Who’s to Blame for Aryan Jesus? Some Thoughts on Religion, Atrocities, and the Fallacy of Collective Guilt.

Deutsche Christen Flag

Flag of the Deutsche Christen

How does one go about judging a religion when a radical faction uses an extreme interpretation of doctrine to commit atrocities? I speak of course about the Deutsche Christen – the fanatical Nazis who saw the Christian faith, antisemitism and the cause of the Third Reich as one and the same.

The theologians of the Deutsche Christen movement linked together the Protestant tradition (including Martin Luther’s many anti-Semitic remarks) with Nazi theories of Volk and race. They sought the “de-Judaization of the church” and the elevation of their version of an “Aryan Jesus.” Rather than some fringe movement during the Third Reich, the Deutsche Christen numbered 600,000 at its peak including senior members of the Church hierarchy, religious scholars and the laity.

The movement’s Institute for the Study and Eradication of the Jewish Influence on the German Church “redefined Christianity as a Germanic religion whose founder, Jesus, was no Jew but rather had fought valiantly to destroy Judaism, falling victim to that struggle. Germans were now called upon to be the victors in Jesus’s own struggle against the Jews, who were said to be seeking Germany’s destruction.”

For the Deutsche Christen, the cause of Nazism was the logical end point of protestant theology. As Erich Koch, Reichsminister for Ukraine would tell his post-war prosecutors:

“I held the view that the Nazi idea had to develop from a basic Prussian-Protestant attitude and from Luther’s unfinished Reformation.”

Berlin, Luthertag

Luther Day celebrations in Berlin. November 19, 1933

When Hitler rose to power Koch had been both Gauleiter of East Prussia and president of his provincial Church Synod. He was a respected leading figure both for the Nazi cause and within the Protestant Church.

Committed Christians could also be found at the front line in the worst atrocities of the war and the implementation of the Final Solution. Ernst Biberstein, a student of theology who worked as a pastor through the years of the Weimar Republic, went on to serve as an Obersturmbannführer in the SS. As the leader of Einsatzkommando 6, he was later charged with responsibility for the execution of more than 2,000 people. He personally oversaw the execution of more than fifty victims who were shot to death in a mass grave.

Rather than the race hatred of the Deutsche Christen, it is their opponents who are today best remembered as representative of Christianity during the Third Reich. The opposition of figures from the Confessing Church such as Dietrich Bonhöffer, Martin Niemöller and Karl Barth is held up as evidence of Christianity’s inherent revulsion towards National Socialism.

While these individuals did oppose Nazi policies, in some cases with fatal consequences, the Confessing Church was primarily concerned with the Nazification of German Protestantism and the Deutsche Christen’s efforts to elevate race to central organizing principles of the church.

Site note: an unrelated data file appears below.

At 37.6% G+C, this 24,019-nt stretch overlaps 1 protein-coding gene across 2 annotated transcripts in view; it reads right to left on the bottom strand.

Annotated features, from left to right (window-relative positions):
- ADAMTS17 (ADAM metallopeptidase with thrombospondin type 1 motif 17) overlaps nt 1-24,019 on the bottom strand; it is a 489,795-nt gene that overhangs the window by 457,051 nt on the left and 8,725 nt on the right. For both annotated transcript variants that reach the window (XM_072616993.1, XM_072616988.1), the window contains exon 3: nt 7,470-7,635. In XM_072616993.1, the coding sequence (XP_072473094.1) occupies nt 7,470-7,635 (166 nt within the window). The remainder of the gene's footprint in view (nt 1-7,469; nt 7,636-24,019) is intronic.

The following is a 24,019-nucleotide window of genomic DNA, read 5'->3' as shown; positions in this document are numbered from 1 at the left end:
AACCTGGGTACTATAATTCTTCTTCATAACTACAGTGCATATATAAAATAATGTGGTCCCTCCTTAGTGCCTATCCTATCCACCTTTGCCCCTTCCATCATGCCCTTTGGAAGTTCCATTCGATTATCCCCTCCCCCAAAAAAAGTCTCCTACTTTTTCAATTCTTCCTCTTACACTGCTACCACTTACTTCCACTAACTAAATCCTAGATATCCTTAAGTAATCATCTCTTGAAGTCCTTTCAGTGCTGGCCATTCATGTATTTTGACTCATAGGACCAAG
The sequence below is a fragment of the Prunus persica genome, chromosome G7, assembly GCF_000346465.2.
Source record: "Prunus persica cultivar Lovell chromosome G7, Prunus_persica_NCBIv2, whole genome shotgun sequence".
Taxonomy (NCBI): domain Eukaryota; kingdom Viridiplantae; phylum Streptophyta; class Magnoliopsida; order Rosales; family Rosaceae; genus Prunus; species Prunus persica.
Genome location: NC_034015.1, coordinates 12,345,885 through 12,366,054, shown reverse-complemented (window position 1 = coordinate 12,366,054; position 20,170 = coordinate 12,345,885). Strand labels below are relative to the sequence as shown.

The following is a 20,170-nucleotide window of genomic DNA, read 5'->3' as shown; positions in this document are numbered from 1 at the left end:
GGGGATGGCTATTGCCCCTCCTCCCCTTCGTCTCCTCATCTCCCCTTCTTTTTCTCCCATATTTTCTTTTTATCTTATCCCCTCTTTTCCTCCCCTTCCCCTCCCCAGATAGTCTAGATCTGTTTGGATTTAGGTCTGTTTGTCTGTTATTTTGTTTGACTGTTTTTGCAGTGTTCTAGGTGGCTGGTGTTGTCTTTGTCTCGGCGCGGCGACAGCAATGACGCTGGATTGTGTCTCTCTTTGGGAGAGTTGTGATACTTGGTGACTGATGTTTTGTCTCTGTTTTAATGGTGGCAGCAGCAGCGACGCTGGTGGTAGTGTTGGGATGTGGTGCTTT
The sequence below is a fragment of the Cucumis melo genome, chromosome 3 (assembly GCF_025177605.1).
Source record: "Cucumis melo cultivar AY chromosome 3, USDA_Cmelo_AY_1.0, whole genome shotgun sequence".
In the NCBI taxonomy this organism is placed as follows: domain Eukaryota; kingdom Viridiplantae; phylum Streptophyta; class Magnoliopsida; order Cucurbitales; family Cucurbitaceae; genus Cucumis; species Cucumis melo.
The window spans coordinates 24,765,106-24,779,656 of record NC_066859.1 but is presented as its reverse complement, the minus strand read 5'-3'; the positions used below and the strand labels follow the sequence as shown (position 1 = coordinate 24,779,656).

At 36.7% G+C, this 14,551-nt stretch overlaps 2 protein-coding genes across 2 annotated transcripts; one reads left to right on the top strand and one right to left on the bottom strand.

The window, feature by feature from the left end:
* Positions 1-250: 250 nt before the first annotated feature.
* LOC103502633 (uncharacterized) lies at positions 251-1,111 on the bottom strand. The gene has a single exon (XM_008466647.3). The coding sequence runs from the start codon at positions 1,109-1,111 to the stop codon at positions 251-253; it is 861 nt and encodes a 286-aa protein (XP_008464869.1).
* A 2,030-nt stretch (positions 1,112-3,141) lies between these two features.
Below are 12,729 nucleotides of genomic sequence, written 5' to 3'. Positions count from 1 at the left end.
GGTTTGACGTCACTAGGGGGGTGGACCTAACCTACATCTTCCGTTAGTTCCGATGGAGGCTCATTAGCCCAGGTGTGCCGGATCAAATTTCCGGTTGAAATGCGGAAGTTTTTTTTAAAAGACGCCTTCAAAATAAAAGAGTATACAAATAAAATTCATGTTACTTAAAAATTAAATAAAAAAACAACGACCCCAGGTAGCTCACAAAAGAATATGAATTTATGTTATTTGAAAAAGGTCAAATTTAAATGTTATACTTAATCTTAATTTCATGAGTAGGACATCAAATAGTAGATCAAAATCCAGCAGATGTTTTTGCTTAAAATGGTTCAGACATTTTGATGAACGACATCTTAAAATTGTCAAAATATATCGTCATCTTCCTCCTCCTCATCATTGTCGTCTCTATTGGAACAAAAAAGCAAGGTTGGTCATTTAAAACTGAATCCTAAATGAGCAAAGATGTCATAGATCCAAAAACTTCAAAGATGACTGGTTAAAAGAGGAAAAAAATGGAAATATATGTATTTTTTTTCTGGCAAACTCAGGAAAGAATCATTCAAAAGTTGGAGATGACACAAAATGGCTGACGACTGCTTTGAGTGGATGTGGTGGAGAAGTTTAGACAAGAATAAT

Martin Niemöller is today remembered for his denunciation of German cowardice in the face of state oppression:

First they came for the Socialists, and I did not speak out—
Because I was not a Socialist.

Then they came for the Trade Unionists, and I did not speak out—
Because I was not a Trade Unionist.

Then they came for the Jews, and I did not speak out—
Because I was not a Jew.

Then they came for me—and there was no one left to speak for me.

The irony of this paean to solidarity is that Niemöller was himself an enthusiastic supporter of the Nazis when they rose to power in 1933.

So what relevance does this group of Nazis hold for the larger meaning of Christianity. The Deutsche Christen are usually described not just as aberrant to the Christian religion, but definitionally outside of its boundaries. As Doris Bergen has argued:

“Issues of race and church doctrine reveal the nihilism at the core of the German Christian vision of the people’s church. The anti-Jewish church was ultimately non-Christian.”

In the case of Christianity, the radical reimagining of the Christian faith for the purposes of supporting mass atrocities and genocide is not today held against all co-religionists. While some extremists looked to the Christian scriptures and saw a legitimization of racial hierarchy, expansionist warfare and genocide, others used the same holy texts to resist Nazism and the Holocaust. We privilege the latter as the norm, and dismiss the former as an exception.

When one is tempted to define a religion by the worst actions of those who claim to follow its tenets, it is worth remembering the case of Pastor Biberstein, saying his morning prayers on the Eastern Front before he set out on another day of bloodshed and murder. Who is to blame for him and his Aryan Jesus? If we can deem him a radical outlier of Christianity, why is it not same when applied to other religions, to other atrocities?

3 thoughts on “Who’s to Blame for Aryan Jesus? Some Thoughts on Religion, Atrocities, and the Fallacy of Collective Guilt.

  1. Here lies the rub:

    While some extremists looked to the Christian scriptures and saw a legitimization of racial hierarchy, expansionist warfare and genocide, others used the same holy texts to resist Nazism and the Holocaust.

    The ‘holy textsdo condone both. And for a few thousand years those holy texts have been used for more harm than good. The Bible is a tale of men doing all kinds of horrid things by the very order of the ‘God’ in that horror story, The Jews themselves use their ‘holy texts’ as justification for the takeover of Palestinian lands and the continued oppression of the Palestinian people. Their logic isn’t much different than The Deutsche Christen’s come to think of it.